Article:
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A Beautiful Soul

Message Suzana Megles
I do not cry as easily as my sister Anna, but today I cried when I read the story of Elizabeth Fink -- one of 10 people profiled on the New York Times in the article --"The Lives They Lived." This may not sound much like something in keeping with the joys of Christmas but I think it is. If you have not read her story yet, I think you will agree because to me she personified love and caring. And isn't that what Christmas really
is about -- to share the love of God who became incarnate on the first Christmas day so long ago in Bethlehem?
I felt sorry looking at her picture though because she really looked more like a man to me than a woman, but certainly my pity was misguided. Beneath those simple trappings beat the heart of a loving and caring woman. Her heart was quite simply made of gold.
She began her career in law in 1974. I knew she had spunk when I read that she had driven 400 miles from Brooklyn to Buffalo to begin her new job at Attica Brothers Legal Defense. Driving for me has always been challenging but at 29 to go so far alone made me realize this lady had spunk. The job offered room and board but no pay. She realized
that she could only give it two weeks because obviously she would later need a salary.
I think everybody who was an adult in 1974 had heard about the prison revolt in the Attica prison. In September of 1971 the frustration of poor prison conditions forced nearly one thousand prisoners to revolt. They took several dozen staff members and civilian contractors and held them hostage. Their demands seemed reasonable -- better medical care, less
solitary confinement, and more fresh fruit were on the list.
Sadly, the reprisal ordered by then Gov. Nelson Rockefeller produced 4 days of horror. Tear gas from helicopters spewed the prisoners. The National Guard opened fire on the unarmed prisoners and in less than six minutes 33 inmates and 10 hostages were dead. The word "bloodbath" aptly describes the situation. Could a meeting with the leaders of the revolt
have produced a kinder, better outcome? I would think so.
Sadly "Big Black" (Frank Smith) who was now the director of the Attica Brothers Legal Defense had been one of the prisoners who would be beaten and tortured for his part in the prisoner revolt. Retribution by prison officials was swift and cruel. He was beaten and tortured for 6 hours. It was hard to read what prison officials did to him. "He was forced to lie naked on
a table while vengeful law-enforcement officers insulted him with racial slurs, hit his genitals and burned him with cigarettes. They put a football beneath his chin and told him that if he let it drop, he would be killed." For years afterward he would cry remembering that torture and realizing how disappointed he was in the world and in people.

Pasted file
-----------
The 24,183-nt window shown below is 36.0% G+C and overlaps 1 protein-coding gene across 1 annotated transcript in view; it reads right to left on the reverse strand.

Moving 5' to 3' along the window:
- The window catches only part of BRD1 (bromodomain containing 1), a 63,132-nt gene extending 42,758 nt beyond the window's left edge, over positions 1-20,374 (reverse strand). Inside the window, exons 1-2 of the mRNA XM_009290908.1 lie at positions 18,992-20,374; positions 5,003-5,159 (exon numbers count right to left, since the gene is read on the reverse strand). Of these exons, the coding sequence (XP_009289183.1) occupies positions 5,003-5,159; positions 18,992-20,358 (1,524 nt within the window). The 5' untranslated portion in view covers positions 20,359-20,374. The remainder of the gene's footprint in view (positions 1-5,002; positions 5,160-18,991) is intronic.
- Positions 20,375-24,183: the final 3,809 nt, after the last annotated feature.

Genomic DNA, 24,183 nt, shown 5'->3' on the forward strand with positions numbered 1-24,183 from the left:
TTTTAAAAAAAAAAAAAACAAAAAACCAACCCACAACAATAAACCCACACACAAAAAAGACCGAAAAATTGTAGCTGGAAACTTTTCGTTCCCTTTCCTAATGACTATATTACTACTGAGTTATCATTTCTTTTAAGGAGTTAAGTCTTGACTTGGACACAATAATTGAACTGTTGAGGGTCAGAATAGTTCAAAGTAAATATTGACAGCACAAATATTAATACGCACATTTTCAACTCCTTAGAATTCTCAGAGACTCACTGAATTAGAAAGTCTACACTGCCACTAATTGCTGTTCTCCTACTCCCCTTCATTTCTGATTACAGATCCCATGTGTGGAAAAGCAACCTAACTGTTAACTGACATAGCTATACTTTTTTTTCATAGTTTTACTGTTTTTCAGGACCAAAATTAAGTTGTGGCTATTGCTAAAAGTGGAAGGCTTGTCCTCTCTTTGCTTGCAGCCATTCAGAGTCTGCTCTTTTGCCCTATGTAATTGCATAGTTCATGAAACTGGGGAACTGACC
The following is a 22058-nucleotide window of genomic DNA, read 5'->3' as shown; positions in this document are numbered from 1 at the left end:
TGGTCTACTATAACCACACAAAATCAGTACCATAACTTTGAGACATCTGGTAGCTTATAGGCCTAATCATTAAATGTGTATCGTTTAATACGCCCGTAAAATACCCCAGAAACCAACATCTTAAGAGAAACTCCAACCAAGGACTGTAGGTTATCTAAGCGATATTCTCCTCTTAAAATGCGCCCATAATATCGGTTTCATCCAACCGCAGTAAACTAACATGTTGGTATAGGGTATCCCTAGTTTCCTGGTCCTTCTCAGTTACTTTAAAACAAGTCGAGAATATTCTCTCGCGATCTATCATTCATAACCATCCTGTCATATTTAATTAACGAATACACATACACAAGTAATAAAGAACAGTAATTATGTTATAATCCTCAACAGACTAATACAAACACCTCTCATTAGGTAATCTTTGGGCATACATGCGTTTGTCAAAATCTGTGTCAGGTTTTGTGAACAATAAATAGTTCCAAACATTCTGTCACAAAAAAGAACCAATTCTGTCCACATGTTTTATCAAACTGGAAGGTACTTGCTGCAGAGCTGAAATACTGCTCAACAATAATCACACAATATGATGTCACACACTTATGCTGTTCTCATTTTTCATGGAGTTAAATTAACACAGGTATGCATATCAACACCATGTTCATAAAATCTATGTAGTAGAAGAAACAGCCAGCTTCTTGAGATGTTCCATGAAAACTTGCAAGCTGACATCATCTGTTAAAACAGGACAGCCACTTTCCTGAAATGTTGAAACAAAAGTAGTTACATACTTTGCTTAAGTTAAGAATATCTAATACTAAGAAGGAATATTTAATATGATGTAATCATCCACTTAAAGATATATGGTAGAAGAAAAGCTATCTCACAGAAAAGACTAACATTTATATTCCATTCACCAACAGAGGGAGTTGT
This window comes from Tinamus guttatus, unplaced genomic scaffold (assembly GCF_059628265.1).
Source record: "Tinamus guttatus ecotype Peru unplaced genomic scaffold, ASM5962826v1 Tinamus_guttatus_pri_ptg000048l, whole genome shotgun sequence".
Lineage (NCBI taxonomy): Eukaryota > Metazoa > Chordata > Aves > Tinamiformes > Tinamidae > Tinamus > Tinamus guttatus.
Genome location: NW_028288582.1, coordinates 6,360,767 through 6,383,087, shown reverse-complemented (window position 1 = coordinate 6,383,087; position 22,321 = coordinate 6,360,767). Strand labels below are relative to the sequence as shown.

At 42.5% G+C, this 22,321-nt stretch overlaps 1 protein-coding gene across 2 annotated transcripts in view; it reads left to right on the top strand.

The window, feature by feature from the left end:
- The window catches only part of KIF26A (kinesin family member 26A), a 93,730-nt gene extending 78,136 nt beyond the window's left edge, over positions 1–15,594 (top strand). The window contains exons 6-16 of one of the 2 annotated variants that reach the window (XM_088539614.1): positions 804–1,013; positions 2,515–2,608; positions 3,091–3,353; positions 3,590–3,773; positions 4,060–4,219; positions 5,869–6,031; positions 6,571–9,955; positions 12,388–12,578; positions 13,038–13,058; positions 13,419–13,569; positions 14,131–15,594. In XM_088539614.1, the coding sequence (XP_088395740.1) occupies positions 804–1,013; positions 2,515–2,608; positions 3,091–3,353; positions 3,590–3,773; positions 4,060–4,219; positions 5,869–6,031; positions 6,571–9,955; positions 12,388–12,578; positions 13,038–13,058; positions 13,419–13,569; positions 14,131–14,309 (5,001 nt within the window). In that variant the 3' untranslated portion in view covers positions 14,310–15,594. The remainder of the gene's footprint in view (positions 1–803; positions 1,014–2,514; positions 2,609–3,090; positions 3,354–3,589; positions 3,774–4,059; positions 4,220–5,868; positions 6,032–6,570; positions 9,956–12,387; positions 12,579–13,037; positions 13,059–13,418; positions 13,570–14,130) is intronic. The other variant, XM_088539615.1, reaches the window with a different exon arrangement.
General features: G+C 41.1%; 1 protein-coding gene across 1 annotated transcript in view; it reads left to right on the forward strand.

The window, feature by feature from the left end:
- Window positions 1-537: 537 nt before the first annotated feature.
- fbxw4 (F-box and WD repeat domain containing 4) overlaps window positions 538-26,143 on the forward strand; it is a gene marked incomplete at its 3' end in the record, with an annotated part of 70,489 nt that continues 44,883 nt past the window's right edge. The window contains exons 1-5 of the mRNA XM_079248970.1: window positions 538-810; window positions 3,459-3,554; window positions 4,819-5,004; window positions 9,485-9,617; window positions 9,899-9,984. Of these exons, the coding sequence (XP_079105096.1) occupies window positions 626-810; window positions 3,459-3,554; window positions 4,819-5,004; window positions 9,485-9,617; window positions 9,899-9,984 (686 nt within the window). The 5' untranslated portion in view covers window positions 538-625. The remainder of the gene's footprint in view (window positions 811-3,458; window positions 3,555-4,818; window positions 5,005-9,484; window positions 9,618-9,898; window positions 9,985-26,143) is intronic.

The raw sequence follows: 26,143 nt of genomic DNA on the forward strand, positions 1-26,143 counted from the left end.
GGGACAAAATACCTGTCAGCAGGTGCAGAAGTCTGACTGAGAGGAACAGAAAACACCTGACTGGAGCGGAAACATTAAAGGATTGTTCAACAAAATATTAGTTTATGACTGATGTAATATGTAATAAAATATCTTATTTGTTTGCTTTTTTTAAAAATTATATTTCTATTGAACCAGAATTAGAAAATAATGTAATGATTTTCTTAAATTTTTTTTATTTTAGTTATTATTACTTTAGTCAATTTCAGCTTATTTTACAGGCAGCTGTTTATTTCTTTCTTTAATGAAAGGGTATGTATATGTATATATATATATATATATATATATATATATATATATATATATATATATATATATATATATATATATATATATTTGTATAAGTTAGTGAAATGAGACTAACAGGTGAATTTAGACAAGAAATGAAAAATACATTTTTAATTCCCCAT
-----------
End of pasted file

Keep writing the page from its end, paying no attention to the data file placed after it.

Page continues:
God bless Elizabeth Fink. When she heard Big Frank's story and the story of other inmates experiencing similar torments her plan for a two week stay was abandoned and she then would spend 26 years of her life trying to bring some sort of justice for the inmates who had suffered so terribly at
Atticus. She became lead counsel for a $2.8 billion civil suit filed in 1974 against the State of New York on behalf of more than 1200 victims of Attica. I believe the amount to be too large, and after all- it was the prisoners who had been guilty of initiating what turned out to be a very bloody revolt.
I don't know if she won that case. In reality, I covered what was most important to me -- the great concern she had for the prisoners who were so ill treated after the up rising. Should they have been punished? Of course, but certainly wnot the way they were. Do I justify the rebellion?
This is also hard to answer, but it seems to me that if they had made known by peaceful means what they felt were justly due them and these concerns were not addressed- I wonder what would you and I have done in a similar situation? I think things would have been different had their been
a meeting of the prisoners and the warden re their "demands." And then perhaps they should have realized that as prisoners why would they expect these "rights?" The issue is complicated. Though you and I may well be torn, obviously Elizabeth Fink wasn't. I admire her for dedicating 26 years of her life in an effort to address the whole Atticus uprising business.
She died in September of this year. She was 70 years old. God bless her for her compassionate heart. I believe that today prisoners do get less solitary confinement, more fresh fruit, and better medical care. It is sad that a horrific prison rebellion may have led to these common sense reforms.

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I have been concerned about animal suffering ever since
I received my first puppy Peaches in 1975. She made me take a good look at the animal kingdom and I was shocked to see how badly we treat so many animals. At 77, I've been a vegan for the (more...)
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